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The American writer Tom Wolfe, who brought such phrases as “the right stuff”, “radical chic”, and “the me generation” , into American parlance, has died in New York this week at the age of 88 years old. Mr. Wolfe was in the hospital for treatment for an infection. His death on May 14th, was announced by his long-time representative, New York literary legend Lynn Nesbit.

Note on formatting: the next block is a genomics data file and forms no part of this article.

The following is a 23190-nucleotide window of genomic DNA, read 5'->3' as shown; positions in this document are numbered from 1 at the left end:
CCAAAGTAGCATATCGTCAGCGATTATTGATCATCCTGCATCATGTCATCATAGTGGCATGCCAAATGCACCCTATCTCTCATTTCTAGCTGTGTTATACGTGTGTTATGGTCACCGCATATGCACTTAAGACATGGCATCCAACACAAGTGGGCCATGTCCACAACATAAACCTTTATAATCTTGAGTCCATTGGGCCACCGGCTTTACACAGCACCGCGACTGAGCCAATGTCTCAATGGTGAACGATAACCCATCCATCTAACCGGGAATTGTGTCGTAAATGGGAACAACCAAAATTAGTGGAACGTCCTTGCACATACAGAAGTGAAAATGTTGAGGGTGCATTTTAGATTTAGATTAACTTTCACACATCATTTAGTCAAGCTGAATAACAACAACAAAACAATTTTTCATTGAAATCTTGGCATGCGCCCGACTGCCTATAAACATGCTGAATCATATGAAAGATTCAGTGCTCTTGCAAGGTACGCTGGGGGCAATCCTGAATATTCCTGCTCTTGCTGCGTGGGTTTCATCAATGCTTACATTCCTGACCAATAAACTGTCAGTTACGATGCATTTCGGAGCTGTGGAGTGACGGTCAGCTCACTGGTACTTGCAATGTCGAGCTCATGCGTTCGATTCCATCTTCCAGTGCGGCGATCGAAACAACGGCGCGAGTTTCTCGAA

Wolfe was an amazingly productive writer with a pulsating, dynamic, high-speed writing style that merged expert wordplay and exhaustive research with sociological commentary and writing techniques used in novels to produce a new style of writing known as “the new journalism”. Wolfe’s contemporaries in this movement included Truman Capote, Hunter S. Thompson (the father of Gonzo journalism–more about that later), Norman Mailer, Jimmy Breslin, and Gay Talese. Wolfe’s breakout onto the national/international writing scene started with sharply observant non-fiction sociologically-based pieces, published first by The New York Herald, and later by Esquire (edited by the visionary Byron Dobell) and then New York Magazine. One of his early publishers was the publishing wizard Clay Felker, generally credited with creating the concept of “the city magazine”, an idea he developed out of the Sunday supplement published by The New York Herald and developed into New York magazine. Starting with shorter non-fiction pieces, Wolfe transitioned into larger works (including the great non-fiction work, “The Right Stuff”, about the first American Astronauts) and ultimately into fiction, with major best sellers “The Bonfire of the Vanities” and “A Man in Full”. Wolfe influenced a generation of new writers (including this one) and contributed a rich and diverse selection of books, magazine pieces, and novels to American literary history. Please read The New York Times very detailed obituary of Tom Wolfe to get a full measure of the importance and vibrancy of the man and his work. His voice will be missed.